Today we went the office of the “Opera Romana Pellegrinaggi” in St. Peter’s Square for our Testimoniums (certificate for completing at least the last 100km of the Via). The pilgrims who started Canterbury get the same document.It’s just like the Camino de Santiago. Walking the last 100km (62 miles) gets you a Compostela.Chappy, Bill and I weighed ourselves. Bill was the winner at losing the most.Bill and I hoofed it to our new luxurious hotel where we will veg for the next three nights. Soft sheets, a bathtub and a huge TV with English channels. Not sure if we’ll get out of bed tomorrow. Chappy, Darrell and Roxanne stopped by to check out our new digs and we all walked to see the Trevi Fountain (along with 1,000,000 other people) to hug it out and say goodbye.Chappy is heading home tomorrow and Darrell and Roxanne are off to discover Italy by train.

Roxanne’s post and photos:

Completing our pilgrimage to Rome and receiving our Via Francigena Testamonium today means farewell to the Fab Five and hello to the positive memories we’ll share with each other back home in Nevada. Thanks Paige for sharing your blog with our loved ones! Luxury is clean cloths!Well done Pilgrims!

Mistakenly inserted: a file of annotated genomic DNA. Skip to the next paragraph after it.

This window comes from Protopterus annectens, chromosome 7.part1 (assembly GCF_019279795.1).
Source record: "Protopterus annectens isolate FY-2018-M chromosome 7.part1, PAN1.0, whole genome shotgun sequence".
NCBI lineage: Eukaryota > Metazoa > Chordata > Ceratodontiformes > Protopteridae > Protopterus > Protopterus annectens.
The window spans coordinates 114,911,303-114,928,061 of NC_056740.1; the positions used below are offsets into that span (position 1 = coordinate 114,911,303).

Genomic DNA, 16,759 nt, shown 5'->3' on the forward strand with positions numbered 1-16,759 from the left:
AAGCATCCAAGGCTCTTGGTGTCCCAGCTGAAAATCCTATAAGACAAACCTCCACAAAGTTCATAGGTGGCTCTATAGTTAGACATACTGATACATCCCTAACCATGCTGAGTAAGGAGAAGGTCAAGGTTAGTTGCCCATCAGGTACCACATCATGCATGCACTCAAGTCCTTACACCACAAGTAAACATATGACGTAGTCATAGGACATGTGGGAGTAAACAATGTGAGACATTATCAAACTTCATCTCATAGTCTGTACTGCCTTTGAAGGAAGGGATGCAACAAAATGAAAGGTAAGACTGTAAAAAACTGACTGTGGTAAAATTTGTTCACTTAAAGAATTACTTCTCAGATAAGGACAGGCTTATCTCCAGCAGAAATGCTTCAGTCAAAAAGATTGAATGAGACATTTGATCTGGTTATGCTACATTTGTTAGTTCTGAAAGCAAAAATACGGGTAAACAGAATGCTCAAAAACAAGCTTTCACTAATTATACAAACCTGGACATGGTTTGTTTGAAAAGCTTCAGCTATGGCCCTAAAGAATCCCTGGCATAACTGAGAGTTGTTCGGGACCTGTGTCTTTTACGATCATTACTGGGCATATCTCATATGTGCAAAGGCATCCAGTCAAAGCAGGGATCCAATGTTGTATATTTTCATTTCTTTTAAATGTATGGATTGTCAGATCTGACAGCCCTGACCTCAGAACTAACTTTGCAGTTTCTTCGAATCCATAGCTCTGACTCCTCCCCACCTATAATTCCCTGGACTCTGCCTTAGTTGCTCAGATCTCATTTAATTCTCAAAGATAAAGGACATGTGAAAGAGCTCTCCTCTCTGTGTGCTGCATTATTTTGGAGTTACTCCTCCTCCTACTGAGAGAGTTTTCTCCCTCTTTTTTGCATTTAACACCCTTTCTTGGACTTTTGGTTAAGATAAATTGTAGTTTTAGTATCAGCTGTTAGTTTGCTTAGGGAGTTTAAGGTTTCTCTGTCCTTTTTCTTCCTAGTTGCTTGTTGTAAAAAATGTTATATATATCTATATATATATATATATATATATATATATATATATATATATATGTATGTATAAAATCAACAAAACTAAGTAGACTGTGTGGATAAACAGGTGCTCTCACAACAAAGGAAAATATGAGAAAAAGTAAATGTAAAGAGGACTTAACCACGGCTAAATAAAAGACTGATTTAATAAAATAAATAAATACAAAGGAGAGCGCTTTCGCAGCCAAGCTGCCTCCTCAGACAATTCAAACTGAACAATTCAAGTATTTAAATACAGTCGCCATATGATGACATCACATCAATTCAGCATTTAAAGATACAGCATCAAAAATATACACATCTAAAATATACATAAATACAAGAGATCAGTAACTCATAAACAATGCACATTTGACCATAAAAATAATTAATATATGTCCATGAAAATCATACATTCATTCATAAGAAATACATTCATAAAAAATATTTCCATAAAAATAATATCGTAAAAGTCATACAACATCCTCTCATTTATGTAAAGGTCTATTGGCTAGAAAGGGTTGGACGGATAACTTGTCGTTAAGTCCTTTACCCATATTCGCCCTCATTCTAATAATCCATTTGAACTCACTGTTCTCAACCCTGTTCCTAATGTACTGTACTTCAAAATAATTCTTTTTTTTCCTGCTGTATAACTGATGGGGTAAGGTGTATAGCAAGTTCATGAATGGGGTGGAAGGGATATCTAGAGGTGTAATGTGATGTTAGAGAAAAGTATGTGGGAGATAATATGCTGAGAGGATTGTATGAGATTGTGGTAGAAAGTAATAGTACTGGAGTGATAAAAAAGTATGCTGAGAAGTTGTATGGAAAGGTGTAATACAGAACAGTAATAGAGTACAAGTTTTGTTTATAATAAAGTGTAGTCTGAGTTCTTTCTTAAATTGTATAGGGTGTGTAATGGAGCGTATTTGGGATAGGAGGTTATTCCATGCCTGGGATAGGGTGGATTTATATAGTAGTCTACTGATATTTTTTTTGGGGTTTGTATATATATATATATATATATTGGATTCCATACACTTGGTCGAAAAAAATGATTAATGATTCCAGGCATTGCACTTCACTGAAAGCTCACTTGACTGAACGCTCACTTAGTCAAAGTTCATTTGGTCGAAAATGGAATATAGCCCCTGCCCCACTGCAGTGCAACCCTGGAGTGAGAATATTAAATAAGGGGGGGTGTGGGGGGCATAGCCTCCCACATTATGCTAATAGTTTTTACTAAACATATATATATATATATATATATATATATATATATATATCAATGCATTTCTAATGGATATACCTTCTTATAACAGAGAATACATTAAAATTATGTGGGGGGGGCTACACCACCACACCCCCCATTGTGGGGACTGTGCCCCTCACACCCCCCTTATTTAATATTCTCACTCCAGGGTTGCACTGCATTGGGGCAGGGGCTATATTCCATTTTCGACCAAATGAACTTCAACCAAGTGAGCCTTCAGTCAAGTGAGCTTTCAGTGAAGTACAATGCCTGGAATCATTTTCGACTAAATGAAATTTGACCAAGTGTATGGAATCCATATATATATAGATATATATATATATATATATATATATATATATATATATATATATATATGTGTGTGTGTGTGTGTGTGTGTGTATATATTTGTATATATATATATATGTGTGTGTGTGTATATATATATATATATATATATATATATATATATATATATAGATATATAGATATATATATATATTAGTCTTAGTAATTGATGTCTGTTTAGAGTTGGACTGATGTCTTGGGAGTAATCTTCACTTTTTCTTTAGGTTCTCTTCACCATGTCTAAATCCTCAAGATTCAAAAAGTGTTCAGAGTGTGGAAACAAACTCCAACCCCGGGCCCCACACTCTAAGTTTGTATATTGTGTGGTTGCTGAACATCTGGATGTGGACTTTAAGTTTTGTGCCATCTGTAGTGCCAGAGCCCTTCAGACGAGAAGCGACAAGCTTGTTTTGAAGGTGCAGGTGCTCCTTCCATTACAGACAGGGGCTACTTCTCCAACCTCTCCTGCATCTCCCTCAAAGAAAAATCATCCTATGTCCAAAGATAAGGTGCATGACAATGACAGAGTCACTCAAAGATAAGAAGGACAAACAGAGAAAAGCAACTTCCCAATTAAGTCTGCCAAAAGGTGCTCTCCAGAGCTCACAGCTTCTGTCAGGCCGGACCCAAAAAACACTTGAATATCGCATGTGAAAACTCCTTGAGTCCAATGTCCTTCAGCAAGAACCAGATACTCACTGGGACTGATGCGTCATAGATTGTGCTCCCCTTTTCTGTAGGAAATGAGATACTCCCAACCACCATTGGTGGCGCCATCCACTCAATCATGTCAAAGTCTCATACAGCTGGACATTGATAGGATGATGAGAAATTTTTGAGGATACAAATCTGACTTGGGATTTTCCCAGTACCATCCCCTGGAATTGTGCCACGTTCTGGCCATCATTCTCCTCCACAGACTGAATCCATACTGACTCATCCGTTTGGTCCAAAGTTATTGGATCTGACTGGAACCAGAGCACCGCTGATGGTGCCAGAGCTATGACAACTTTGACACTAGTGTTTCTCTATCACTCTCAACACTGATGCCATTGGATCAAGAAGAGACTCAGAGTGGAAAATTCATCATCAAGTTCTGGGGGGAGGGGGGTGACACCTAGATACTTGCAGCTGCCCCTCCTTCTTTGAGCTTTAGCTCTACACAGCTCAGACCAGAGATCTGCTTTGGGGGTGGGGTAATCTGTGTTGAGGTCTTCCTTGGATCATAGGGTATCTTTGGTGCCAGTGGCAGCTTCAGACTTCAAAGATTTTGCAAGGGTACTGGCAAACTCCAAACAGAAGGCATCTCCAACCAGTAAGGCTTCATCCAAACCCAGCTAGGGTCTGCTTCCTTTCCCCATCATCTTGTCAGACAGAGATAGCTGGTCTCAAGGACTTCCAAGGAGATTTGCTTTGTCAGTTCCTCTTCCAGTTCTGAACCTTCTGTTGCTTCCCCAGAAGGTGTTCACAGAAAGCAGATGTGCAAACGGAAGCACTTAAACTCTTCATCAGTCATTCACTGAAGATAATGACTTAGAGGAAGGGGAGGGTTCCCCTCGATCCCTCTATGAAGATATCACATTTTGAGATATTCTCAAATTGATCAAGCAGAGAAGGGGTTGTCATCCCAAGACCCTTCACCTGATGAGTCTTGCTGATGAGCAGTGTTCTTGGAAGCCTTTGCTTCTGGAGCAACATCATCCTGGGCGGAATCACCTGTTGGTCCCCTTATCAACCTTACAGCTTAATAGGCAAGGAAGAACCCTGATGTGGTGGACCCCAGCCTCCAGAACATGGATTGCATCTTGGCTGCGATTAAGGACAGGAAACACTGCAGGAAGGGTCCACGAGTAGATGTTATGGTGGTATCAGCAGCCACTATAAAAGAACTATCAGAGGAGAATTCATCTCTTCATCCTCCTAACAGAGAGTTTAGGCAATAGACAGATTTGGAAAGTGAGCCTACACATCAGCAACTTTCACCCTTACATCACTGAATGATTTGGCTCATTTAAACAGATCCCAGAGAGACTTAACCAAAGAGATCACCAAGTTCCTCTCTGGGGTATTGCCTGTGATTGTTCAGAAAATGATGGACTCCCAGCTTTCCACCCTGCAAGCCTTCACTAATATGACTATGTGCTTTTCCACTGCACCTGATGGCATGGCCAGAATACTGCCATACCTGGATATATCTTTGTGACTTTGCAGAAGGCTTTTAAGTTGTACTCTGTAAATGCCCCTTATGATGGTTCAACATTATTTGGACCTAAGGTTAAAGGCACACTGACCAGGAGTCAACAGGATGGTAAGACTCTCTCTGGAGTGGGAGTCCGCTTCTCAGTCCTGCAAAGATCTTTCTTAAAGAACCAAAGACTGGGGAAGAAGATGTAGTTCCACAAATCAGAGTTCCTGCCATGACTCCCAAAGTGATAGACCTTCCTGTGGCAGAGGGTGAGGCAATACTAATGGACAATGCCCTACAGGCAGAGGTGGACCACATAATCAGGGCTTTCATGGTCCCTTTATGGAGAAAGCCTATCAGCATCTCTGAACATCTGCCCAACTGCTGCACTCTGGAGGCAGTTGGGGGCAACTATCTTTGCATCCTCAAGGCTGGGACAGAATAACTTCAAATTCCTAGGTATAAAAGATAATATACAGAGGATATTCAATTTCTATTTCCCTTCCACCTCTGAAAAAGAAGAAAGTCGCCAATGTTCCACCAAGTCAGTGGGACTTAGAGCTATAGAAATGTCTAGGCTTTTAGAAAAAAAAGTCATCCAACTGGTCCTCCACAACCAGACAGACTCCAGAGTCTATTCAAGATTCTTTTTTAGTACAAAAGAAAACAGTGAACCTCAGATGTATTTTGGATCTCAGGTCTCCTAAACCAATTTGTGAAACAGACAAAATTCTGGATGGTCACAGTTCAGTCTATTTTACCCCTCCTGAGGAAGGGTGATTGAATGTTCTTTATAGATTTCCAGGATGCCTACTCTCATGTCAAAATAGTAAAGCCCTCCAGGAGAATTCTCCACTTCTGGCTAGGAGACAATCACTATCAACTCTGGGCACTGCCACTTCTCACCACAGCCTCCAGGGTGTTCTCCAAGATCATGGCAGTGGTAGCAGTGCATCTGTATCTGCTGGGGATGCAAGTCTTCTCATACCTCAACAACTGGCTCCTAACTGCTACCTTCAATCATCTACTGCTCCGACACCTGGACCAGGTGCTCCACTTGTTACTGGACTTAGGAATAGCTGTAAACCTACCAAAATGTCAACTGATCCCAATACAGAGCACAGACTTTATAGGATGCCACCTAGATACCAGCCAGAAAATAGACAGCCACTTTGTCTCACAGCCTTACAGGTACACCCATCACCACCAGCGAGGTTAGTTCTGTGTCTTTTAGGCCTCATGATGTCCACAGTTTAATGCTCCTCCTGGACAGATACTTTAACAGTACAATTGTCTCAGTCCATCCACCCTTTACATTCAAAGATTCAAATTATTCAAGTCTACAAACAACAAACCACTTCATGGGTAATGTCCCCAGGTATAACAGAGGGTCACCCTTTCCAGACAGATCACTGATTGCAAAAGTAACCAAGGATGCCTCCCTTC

Day 39 the Final Day on the Via Francigena

La Storta to Rome – Sunday October 14th (Preston’s birthday – love you honey) – 13.3 miles in 7 hours 14 minutes.

The Fab Five made to Rome all in one piece and blister free.

What an experience! We’re so appreciative of our health, the ability to perform such a task and friendship.

Our walk today was…. well… you decide…. (photos are in order).Obstacles to climb over…95% was on pavement.We’re staying at the Vatican Garden Inn. Don’t stay here!

Roxanne’s post and photos:

The Fab Five have landed!
St. Peter’s Square, Rome.

Day 38 on the Via Francigena

Campagnano to La Storta – Saturday October 13th – 14.4 miles in 6 hours 45 minutes – climbing 1443 feet.

You have brains in your head. You have feet in your shoes. You can steer yourself any direction you choose. You’re on your own (and with friends). And you know what you know. And you are the one who decided where to go (Rome). Dr. Seuss

It feels so good knowing that the Fab Five will be walking into Rome tomorrow. We’re smelling the barn. I think we’d gallop if we had the energy!

Hotel Cassia is where we will rest our heads tonight. Twin beds in a private room. Clean.

It isn’t the mountain ahead that wears you out; it’s the grain of sand in your shoe. Robert W. Service

Roxanne’s post and photos: